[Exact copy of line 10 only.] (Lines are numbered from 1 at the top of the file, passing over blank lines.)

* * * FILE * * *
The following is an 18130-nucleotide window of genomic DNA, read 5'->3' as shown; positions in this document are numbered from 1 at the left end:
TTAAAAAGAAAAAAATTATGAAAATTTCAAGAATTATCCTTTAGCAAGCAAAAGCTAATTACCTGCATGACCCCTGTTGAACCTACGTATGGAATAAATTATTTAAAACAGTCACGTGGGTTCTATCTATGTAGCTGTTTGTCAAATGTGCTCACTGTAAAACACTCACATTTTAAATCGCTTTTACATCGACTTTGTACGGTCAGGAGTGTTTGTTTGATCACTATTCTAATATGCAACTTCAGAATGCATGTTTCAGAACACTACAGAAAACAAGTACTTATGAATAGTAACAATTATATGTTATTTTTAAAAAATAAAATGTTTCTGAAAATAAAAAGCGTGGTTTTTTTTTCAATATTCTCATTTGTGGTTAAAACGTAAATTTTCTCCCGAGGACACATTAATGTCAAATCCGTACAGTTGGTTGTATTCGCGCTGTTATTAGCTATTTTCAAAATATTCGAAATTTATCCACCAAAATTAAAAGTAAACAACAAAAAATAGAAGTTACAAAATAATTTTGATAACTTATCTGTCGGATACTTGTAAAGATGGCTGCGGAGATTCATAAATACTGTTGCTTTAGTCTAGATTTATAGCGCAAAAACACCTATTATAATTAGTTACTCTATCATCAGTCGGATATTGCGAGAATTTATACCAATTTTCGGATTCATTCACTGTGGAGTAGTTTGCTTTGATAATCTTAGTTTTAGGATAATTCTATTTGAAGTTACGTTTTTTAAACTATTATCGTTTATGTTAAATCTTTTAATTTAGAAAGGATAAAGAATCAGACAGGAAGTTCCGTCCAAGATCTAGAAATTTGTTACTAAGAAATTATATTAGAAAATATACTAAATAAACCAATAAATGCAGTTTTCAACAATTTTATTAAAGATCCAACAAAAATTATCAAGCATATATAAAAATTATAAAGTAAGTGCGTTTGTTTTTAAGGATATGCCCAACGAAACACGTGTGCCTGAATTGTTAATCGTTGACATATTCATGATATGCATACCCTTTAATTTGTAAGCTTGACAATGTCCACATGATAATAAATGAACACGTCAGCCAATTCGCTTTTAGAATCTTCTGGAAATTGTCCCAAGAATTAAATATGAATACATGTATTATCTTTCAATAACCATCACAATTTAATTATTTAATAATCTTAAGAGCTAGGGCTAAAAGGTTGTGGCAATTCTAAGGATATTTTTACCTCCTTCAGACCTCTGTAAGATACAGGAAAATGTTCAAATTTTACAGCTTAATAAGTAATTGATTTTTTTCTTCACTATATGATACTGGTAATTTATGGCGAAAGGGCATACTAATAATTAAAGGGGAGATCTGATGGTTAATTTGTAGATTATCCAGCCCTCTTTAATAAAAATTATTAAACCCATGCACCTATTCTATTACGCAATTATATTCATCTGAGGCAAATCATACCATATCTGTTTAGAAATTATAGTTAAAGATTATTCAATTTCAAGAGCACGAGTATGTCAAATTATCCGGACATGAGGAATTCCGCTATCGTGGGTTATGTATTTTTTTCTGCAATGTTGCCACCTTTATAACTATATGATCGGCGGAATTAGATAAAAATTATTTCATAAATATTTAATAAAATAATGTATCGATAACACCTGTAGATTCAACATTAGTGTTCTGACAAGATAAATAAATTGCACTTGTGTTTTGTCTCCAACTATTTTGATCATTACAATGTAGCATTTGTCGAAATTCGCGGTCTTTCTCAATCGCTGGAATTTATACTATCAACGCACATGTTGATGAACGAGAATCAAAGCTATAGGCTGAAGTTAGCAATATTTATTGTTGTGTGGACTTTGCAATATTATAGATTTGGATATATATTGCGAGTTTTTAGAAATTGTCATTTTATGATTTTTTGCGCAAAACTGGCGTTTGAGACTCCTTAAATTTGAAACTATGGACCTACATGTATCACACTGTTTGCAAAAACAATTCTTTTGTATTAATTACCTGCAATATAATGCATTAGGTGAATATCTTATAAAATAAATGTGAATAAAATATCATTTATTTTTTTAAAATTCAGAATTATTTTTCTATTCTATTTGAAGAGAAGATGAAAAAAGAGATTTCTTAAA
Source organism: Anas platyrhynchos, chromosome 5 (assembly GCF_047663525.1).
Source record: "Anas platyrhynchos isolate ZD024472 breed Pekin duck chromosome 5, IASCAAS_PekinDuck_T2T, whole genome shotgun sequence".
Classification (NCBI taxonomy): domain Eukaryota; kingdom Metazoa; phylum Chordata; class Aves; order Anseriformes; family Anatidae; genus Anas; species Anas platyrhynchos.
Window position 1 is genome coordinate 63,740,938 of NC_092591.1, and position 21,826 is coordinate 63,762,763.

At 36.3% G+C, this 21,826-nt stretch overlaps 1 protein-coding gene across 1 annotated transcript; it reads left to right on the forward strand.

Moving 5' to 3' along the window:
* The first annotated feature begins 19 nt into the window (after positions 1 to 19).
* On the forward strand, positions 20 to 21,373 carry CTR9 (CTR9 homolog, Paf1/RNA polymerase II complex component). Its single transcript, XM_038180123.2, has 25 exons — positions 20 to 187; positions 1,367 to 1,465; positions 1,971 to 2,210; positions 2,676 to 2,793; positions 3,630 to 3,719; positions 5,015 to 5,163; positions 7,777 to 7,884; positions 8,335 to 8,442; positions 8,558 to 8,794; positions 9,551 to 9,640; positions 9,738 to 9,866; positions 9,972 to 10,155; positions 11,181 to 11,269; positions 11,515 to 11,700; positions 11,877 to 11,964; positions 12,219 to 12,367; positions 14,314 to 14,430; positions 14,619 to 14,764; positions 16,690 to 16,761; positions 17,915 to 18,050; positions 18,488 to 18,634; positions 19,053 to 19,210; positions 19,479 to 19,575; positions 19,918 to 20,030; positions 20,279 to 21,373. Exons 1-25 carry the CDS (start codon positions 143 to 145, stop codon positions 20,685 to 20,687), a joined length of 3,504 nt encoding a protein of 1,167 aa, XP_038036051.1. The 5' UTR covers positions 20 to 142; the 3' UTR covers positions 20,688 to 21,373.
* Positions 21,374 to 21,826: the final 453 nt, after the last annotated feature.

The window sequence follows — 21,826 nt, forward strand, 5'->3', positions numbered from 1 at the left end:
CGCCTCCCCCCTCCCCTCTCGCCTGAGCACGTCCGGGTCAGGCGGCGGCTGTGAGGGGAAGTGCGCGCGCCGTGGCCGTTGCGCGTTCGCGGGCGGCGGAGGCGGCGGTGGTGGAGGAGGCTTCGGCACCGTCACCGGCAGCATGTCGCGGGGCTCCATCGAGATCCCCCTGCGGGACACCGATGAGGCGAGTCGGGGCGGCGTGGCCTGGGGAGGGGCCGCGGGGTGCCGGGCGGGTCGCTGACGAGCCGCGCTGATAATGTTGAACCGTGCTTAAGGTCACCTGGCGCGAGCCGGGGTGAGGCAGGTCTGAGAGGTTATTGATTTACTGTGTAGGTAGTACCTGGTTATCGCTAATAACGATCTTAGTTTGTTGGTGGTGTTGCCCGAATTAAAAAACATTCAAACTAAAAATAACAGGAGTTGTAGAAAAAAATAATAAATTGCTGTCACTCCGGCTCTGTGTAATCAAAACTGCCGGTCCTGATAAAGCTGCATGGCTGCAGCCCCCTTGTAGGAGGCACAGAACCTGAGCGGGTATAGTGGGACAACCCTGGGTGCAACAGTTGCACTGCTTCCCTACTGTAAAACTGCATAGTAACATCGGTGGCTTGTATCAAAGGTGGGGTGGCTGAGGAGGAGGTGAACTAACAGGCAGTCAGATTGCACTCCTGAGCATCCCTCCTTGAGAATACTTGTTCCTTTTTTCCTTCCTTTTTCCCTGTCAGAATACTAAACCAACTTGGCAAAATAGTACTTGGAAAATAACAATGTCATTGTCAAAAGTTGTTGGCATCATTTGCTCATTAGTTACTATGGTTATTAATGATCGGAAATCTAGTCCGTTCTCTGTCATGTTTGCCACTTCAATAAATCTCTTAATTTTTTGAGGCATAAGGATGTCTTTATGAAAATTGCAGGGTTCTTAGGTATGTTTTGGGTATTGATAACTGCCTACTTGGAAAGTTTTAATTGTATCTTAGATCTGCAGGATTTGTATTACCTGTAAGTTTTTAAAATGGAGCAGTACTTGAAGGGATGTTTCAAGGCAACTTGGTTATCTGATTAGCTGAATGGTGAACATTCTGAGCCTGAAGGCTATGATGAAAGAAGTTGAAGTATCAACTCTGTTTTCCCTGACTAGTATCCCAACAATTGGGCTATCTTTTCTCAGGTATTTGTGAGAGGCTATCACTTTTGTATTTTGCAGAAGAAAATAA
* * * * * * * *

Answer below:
* On the forward strand, positions 20 to 21,373 carry CTR9 (CTR9 homolog, Paf1/RNA polymerase II complex component). Its single transcript, XM_038180123.2, has 25 exons — positions 20 to 187; positions 1,367 to 1,465; positions 1,971 to 2,210; positions 2,676 to 2,793; positions 3,630 to 3,719; positions 5,015 to 5,163; positions 7,777 to 7,884; positions 8,335 to 8,442; positions 8,558 to 8,794; positions 9,551 to 9,640; positions 9,738 to 9,866; positions 9,972 to 10,155; positions 11,181 to 11,269; positions 11,515 to 11,700; positions 11,877 to 11,964; positions 12,219 to 12,367; positions 14,314 to 14,430; positions 14,619 to 14,764; positions 16,690 to 16,761; positions 17,915 to 18,050; positions 18,488 to 18,634; positions 19,053 to 19,210; positions 19,479 to 19,575; positions 19,918 to 20,030; positions 20,279 to 21,373. Exons 1-25 carry the CDS (start codon positions 143 to 145, stop codon positions 20,685 to 20,687), a joined length of 3,504 nt encoding a protein of 1,167 aa, XP_038036051.1. The 5' UTR covers positions 20 to 142; the 3' UTR covers positions 20,688 to 21,373.